A: L&T is a company which has significantly diversified revenue streams and is not focused purely on the boiler, turbine generator (BTG) play for its revenues or for its cash flows. Whereas, BHEL could be perceived by that logic to be a single stream or a single product company. It relies completely on BTG or the industrial orders from the power segment to sustain its cash flows as well as its operations.
It would not be too fair to compare the two companies in terms of pure operations.
Q: You have a target price of Rs 228 on BHEL if I am not wrong that is a huge upside to where the stock is currently at. What are you really basing this recovery or would you scale your target price anytime soon?
A: The target price that I have mentioned in my report is based purely on the fundamental analysis of the company past and expected future performance.
As far as orders are concerned, we believe that the company has already secured 1300 megawatts. We should be able to get another 6000-7000 megawatts comfortably in the coming year. These are all central and state backed projects. There is very little risk of a project getting cancelled. These are projects which have coal allocations where the environment clearances are well in order and financial closure has also has happened. It is only a matter of the project being awarded or project being declared as warrant to BHEL.
As far the target price is concerned, given the rock bottom valuations and let us says that the fairly robust delivery mechanism that the company has observed over the last couple of years despite all the problems in the economy and all the problems that the clients are oppose for it. It is very fair to assume that the company should be valued close to its trough valuations and it should be given a fair value on its asset base.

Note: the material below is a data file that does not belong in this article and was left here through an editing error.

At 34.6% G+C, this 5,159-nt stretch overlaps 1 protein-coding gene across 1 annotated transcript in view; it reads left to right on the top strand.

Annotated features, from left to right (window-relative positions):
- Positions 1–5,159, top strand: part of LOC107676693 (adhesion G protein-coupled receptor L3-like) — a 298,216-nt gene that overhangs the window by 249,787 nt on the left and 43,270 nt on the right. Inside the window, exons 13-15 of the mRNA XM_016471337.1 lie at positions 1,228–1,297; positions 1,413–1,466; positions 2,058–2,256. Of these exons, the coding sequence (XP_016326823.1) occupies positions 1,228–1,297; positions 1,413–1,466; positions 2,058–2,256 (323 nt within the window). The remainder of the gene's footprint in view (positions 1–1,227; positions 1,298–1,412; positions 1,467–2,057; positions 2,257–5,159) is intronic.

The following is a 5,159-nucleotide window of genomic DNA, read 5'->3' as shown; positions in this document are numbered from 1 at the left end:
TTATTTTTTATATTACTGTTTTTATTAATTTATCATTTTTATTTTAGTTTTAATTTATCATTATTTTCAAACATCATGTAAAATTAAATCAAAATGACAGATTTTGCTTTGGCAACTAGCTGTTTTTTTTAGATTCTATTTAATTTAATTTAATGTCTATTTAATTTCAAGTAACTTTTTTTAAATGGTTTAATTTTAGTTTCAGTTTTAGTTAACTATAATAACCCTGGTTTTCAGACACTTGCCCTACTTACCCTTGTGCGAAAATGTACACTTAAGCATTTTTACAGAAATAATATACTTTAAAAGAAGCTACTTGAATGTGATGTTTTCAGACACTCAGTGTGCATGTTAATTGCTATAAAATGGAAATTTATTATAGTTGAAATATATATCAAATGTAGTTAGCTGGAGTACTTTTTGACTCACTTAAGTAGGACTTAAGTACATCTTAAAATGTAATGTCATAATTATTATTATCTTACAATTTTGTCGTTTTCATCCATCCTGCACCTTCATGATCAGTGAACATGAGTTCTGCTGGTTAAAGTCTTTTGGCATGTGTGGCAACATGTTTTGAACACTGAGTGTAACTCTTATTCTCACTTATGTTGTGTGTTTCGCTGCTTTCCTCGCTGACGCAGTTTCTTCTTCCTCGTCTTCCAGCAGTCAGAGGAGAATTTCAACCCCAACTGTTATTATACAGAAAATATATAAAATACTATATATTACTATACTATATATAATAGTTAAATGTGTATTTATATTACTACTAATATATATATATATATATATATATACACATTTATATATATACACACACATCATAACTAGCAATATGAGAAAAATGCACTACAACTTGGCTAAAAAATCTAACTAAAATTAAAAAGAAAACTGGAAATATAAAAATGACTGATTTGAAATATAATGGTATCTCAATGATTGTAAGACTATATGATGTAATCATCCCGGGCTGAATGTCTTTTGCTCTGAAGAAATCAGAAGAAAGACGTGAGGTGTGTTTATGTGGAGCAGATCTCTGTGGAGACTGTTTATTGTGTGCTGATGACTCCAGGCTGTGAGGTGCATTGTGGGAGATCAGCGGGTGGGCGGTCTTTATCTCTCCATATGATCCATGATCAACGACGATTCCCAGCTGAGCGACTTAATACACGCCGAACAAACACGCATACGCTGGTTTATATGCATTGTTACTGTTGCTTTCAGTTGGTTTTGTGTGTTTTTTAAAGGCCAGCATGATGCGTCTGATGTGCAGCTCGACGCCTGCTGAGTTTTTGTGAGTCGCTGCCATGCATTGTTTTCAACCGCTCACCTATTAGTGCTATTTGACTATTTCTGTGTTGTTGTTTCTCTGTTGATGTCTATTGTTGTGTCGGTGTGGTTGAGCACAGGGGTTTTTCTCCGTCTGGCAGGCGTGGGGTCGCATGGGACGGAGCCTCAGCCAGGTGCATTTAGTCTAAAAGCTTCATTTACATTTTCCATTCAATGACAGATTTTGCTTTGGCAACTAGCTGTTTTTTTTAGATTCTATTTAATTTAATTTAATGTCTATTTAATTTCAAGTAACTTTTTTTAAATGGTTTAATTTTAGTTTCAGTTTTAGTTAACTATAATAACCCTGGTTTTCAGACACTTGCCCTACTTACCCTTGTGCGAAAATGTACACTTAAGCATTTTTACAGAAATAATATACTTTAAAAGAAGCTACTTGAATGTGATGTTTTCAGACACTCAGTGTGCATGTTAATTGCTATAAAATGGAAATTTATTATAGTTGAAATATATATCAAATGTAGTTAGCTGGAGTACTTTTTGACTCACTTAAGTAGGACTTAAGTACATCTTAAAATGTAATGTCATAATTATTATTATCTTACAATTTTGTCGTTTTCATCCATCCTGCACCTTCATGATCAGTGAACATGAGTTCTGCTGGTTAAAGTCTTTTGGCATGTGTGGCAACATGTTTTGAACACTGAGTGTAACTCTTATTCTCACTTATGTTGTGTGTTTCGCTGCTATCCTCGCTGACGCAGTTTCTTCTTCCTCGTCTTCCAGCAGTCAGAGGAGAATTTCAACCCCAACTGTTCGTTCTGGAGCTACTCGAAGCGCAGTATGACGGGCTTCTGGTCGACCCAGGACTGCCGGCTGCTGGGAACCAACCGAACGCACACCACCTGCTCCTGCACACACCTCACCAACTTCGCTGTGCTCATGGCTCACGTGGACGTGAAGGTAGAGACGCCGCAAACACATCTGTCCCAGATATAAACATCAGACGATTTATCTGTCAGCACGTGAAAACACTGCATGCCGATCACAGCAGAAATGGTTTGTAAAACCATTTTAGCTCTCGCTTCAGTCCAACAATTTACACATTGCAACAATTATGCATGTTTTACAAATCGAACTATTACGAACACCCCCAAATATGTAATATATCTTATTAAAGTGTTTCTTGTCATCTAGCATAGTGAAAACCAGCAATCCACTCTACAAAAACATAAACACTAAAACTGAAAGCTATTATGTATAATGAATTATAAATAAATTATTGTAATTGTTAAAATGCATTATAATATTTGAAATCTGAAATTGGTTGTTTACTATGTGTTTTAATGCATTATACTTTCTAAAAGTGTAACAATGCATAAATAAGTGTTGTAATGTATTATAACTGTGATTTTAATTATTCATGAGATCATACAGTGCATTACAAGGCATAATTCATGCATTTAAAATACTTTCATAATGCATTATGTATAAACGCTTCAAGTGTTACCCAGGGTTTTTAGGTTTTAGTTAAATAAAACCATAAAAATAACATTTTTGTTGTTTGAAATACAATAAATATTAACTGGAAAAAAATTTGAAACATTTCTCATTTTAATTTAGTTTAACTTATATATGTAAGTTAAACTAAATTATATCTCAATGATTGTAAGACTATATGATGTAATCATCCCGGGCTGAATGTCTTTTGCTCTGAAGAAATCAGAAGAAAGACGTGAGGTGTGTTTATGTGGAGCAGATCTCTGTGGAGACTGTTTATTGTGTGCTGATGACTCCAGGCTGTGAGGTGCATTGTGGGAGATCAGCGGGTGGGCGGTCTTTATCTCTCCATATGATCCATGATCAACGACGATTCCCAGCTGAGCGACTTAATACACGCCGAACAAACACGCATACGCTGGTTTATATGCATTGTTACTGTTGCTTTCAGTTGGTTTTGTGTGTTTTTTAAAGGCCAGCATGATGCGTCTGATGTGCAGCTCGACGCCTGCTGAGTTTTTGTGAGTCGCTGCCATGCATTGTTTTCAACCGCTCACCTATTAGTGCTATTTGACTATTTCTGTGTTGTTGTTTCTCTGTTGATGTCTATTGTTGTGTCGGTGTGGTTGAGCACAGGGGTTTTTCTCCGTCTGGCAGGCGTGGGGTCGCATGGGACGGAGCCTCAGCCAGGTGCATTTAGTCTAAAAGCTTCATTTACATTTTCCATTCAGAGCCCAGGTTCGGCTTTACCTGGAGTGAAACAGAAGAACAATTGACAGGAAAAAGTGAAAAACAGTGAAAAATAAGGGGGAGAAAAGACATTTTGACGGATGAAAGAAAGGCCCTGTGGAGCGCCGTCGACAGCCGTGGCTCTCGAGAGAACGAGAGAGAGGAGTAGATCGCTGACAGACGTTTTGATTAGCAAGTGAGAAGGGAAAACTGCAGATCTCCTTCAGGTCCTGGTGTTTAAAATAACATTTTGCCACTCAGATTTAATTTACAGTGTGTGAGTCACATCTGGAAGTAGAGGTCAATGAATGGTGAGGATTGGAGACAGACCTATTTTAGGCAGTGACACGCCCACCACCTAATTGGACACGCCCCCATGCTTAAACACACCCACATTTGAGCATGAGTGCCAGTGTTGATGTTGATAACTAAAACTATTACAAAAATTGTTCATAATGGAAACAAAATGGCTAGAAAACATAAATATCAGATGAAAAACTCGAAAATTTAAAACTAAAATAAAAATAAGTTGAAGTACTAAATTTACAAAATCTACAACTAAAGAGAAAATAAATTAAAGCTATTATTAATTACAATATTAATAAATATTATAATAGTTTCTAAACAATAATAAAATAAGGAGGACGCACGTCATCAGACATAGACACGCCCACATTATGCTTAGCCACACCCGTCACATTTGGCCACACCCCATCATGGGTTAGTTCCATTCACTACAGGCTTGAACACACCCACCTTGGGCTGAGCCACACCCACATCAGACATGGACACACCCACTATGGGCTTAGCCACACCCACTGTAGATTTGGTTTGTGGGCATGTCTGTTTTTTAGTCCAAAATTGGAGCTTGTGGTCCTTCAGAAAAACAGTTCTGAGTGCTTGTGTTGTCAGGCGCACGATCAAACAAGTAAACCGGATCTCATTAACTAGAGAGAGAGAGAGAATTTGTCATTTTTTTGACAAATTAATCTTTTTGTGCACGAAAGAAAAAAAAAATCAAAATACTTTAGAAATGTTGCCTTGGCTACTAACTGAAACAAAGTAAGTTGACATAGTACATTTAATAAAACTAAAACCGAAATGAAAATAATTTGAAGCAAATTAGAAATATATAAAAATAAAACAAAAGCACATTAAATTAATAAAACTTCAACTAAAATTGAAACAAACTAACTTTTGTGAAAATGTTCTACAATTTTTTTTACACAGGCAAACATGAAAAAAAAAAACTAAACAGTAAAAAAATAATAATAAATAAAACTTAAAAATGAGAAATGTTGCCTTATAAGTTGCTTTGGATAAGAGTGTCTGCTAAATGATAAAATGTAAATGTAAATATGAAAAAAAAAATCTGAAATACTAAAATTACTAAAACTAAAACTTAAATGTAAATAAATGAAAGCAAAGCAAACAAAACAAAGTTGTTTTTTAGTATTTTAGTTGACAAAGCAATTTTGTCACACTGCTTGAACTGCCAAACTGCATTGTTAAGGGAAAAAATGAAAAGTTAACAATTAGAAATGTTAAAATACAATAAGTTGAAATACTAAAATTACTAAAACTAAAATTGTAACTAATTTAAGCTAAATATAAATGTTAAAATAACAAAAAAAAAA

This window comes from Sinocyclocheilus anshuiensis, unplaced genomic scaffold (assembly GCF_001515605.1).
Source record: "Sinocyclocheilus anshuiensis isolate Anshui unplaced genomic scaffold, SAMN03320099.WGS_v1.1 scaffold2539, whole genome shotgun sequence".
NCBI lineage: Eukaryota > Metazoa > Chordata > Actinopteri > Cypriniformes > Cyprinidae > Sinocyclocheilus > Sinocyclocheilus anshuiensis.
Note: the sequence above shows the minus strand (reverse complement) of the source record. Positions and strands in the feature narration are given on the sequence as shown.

Q: Can you just tell us those numbers? What are its current valuations and what would be the valuations on assets?
A: If I remember correctly, in 2001-2002 the company traded close to its book value which is around 1 to 1.19 and the company is currently trading at around 1.2 times. It is close to its low valuations.
On revenue basis we think that the company should be able to easily garner around Rs 44,000-45,000 crore this year and deliver earnings per share (EPS) around Ts 22. It is trading at almost 8 times this year earnings, which is also very close to 7 times that it was trading at 2001-2002. However, interestingly in 2001-2002 NTPC was probably 90 percent of BHEL’s order book and order execution. Today it is around 60-65 percent. Things have changed pretty significantly.
Q: What is your expectation from Larsen and turbo today?
A: We are expecting somewhere in the range of Rs 14000 crore of top-line and around Rs 1200 crore of EBITDA. However, it would be very interesting to see what the company has to report in terms of orders because they will be winning huge amount of orders in the past couple of months.
Going forward we believe that the company should be able to maintain traction. It would be very crucial to hear what the company has to say on the domestic front because internationally the company is bagging orders in sub 200 million space. The order book would keep getting replenished. It is important to see how much of it comes from India and how much of it comes from outside.
Q: What would be a good number?
A: For orders, anywhere in the range of Rs 17,000 to 20,000 crore. This quarter should be very robust number to go by.
Q: If the company disappoints on margins and still reports healthy orders then how do you think the stock will move?
A: The fact that the margins are going to be slightly lower is very well known in the market because times are tough. All companies are grabbling for orders so, it would come as a no surprise if L&T experience marginal contraction. If it guided towards further margin contraction that is already build into most analyst numbers.
What would be important to see is that whether the order momentum is maintained despite the drop in margins.